The Photographs of Hugh Mangum, 1897-1922
Edited by Margaret Sartor and Alex Harris Foreword by Deborah Willis Introduction by Michael Lesy
Self-taught photographer Hugh Mangum was born in 1877 in Durham, North Carolina, as its burgeoning tobacco economy put the frontier-like boomtown on the map. As an itinerant portraitist working primarily in North Carolina and Virginia during the rise of Jim Crow, Mangum welcomed into his temporary studios a clientele that was both racially and economically diverse. After his death in 1922, his glass plate negatives remained stored in his darkroom, a tobacco barn, for fifty years. Slated for demolition in the 1970s, the barn was saved at the last moment–and with it, this surprising and unparalleled document of life at the turn of the twentieth century, a turbulent time in the history of the American South.
Hugh Mangum’s multiple-image, glass plate negatives reveal the open-door policy of his studio to show us lives marked both by notable affluence and hard work, all imbued with a strong sense of individuality, self-creation, and often joy. Seen and experienced in the present, the portraits hint at unexpected relationships and histories and also confirm how historical photographs have the power to subvert familiar narratives. Mangum’s photographs are not only images; they are objects that have survived a history of their own and exist within the larger political and cultural history of the American South, demonstrating the unpredictable alchemy that often characterizes the best art–its ability over time to evolve with and absorb life and meaning beyond the intentions or expectations of the artist.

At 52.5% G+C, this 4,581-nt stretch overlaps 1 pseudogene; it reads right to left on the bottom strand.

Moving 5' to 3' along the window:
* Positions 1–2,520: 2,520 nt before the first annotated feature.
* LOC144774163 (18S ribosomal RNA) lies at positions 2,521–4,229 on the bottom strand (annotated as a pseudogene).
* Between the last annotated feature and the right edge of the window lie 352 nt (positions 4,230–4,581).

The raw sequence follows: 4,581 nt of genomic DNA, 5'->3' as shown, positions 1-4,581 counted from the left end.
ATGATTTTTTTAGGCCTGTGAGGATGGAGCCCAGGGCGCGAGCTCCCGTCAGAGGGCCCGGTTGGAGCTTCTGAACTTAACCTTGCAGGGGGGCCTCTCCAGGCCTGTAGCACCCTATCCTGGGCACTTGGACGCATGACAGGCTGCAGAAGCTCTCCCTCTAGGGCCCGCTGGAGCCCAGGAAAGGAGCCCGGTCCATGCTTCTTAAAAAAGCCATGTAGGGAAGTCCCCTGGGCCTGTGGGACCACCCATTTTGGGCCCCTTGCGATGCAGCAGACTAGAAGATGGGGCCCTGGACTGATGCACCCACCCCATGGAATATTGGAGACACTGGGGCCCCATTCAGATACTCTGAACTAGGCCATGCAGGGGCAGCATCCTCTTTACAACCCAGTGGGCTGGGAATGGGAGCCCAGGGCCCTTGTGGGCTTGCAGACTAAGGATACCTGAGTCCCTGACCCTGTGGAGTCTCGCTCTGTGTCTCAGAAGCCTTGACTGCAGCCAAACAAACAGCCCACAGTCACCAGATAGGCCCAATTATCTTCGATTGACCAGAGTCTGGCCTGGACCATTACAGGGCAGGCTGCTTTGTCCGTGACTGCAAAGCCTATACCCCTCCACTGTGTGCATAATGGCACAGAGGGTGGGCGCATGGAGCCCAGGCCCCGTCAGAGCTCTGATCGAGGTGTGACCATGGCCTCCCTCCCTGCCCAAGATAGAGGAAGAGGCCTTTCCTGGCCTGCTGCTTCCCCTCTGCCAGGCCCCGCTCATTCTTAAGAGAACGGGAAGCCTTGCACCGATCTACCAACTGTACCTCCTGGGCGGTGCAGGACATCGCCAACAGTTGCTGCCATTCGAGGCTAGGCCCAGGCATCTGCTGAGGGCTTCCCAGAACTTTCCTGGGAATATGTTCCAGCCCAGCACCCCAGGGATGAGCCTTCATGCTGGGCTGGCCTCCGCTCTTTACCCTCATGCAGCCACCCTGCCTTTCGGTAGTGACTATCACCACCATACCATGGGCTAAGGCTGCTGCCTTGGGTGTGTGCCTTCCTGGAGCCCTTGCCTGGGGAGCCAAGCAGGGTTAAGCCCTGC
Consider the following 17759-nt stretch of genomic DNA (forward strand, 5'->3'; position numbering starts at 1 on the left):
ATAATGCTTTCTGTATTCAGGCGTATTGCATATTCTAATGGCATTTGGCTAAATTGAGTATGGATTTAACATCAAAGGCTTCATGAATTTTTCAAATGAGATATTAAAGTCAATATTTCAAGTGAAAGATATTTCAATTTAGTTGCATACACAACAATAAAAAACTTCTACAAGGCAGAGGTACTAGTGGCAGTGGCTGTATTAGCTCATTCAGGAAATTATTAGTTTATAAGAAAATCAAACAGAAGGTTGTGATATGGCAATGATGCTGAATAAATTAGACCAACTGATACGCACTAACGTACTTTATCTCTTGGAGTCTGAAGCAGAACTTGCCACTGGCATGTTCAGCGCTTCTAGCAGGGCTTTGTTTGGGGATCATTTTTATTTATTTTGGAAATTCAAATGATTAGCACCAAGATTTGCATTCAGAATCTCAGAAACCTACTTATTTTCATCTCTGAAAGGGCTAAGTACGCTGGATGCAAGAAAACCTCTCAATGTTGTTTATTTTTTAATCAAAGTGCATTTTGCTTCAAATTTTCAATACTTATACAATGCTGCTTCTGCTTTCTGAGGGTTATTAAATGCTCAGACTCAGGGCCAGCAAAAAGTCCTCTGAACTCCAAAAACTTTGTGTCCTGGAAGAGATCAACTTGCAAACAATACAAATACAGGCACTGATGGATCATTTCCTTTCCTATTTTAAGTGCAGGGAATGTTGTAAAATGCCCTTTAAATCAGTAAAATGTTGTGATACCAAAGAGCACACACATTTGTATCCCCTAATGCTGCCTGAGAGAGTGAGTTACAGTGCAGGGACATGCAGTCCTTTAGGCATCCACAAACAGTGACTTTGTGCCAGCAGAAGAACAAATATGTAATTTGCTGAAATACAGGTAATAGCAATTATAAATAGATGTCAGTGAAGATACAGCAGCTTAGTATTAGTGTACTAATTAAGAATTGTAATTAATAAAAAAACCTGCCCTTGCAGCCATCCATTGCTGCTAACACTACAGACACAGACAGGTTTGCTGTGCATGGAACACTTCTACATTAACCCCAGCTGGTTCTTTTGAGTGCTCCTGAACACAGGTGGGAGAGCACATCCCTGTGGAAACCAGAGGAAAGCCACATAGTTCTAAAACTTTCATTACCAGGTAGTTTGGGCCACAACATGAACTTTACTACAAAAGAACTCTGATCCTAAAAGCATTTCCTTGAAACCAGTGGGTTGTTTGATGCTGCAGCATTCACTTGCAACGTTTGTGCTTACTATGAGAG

“How fortunate we are to have these absorbing portraits. First they seduce our eyes and our hearts, then they open our minds.”–Peter Galassi, former chief curator of photography, Museum of Modern Art, New York
“These faces, at times smiling, at times stern, sometimes hatted, sometimes bare, are as ghostly as they are concrete. Often formal, even with chickens, they make the twenty-first century seem dull with all its bright colors. Where We Find Ourselves is a gift. Hugh Mangum saw things we need to keep looking for.”–Randall Kenan, author of The Fire This Time
“Looking through Hugh Mangum’s lens, we are transported to another time. History comes to life in these diverse portraits of southern lives.”–Barbara Krauthamer, coauthor of Envisioning Emancipation: Black Americans and the End of Slavery